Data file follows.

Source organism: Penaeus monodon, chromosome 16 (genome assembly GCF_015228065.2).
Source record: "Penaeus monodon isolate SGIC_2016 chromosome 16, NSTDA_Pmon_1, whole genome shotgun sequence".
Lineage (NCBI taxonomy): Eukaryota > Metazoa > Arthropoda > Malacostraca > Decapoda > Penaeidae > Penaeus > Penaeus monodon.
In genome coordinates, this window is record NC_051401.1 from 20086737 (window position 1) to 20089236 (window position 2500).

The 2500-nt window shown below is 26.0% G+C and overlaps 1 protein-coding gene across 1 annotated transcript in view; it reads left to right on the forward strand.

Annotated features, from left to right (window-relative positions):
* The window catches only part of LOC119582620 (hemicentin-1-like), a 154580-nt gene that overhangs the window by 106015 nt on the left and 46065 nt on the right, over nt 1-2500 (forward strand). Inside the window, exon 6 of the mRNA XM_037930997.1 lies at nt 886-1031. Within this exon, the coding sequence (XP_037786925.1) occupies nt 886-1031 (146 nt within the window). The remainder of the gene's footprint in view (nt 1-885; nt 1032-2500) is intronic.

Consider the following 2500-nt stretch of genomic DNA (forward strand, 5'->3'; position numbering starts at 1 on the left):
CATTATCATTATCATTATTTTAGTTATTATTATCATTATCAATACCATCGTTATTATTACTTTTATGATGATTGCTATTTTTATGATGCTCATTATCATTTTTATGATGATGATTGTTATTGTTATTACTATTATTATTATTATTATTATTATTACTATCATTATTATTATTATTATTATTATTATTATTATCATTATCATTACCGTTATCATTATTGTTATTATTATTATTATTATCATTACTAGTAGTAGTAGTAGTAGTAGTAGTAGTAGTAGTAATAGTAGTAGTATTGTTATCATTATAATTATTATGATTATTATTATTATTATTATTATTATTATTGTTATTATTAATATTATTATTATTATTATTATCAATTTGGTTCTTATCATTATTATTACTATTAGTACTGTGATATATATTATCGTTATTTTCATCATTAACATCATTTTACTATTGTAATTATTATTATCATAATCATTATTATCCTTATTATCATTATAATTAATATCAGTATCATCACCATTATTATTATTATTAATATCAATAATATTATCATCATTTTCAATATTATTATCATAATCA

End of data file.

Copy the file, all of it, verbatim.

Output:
Source organism: Penaeus monodon, chromosome 16 (genome assembly GCF_015228065.2).
Source record: "Penaeus monodon isolate SGIC_2016 chromosome 16, NSTDA_Pmon_1, whole genome shotgun sequence".
Lineage (NCBI taxonomy): Eukaryota > Metazoa > Arthropoda > Malacostraca > Decapoda > Penaeidae > Penaeus > Penaeus monodon.
In genome coordinates, this window is record NC_051401.1 from 20086737 (window position 1) to 20089236 (window position 2500).

The 2500-nt window shown below is 26.0% G+C and overlaps 1 protein-coding gene across 1 annotated transcript in view; it reads left to right on the forward strand.

Annotated features, from left to right (window-relative positions):
* The window catches only part of LOC119582620 (hemicentin-1-like), a 154580-nt gene that overhangs the window by 106015 nt on the left and 46065 nt on the right, over nt 1-2500 (forward strand). Inside the window, exon 6 of the mRNA XM_037930997.1 lies at nt 886-1031. Within this exon, the coding sequence (XP_037786925.1) occupies nt 886-1031 (146 nt within the window). The remainder of the gene's footprint in view (nt 1-885; nt 1032-2500) is intronic.

Consider the following 2500-nt stretch of genomic DNA (forward strand, 5'->3'; position numbering starts at 1 on the left):
CATTATCATTATCATTATTTTAGTTATTATTATCATTATCAATACCATCGTTATTATTACTTTTATGATGATTGCTATTTTTATGATGCTCATTATCATTTTTATGATGATGATTGTTATTGTTATTACTATTATTATTATTATTATTATTATTACTATCATTATTATTATTATTATTATTATTATTATTATCATTATCATTACCGTTATCATTATTGTTATTATTATTATTATTATCATTACTAGTAGTAGTAGTAGTAGTAGTAGTAGTAGTAGTAATAGTAGTAGTATTGTTATCATTATAATTATTATGATTATTATTATTATTATTATTATTATTATTGTTATTATTAATATTATTATTATTATTATTATCAATTTGGTTCTTATCATTATTATTACTATTAGTACTGTGATATATATTATCGTTATTTTCATCATTAACATCATTTTACTATTGTAATTATTATTATCATAATCATTATTATCCTTATTATCATTATAATTAATATCAGTATCATCACCATTATTATTATTATTAATATCAATAATATTATCATCATTTTCAATATTATTATCATAATCA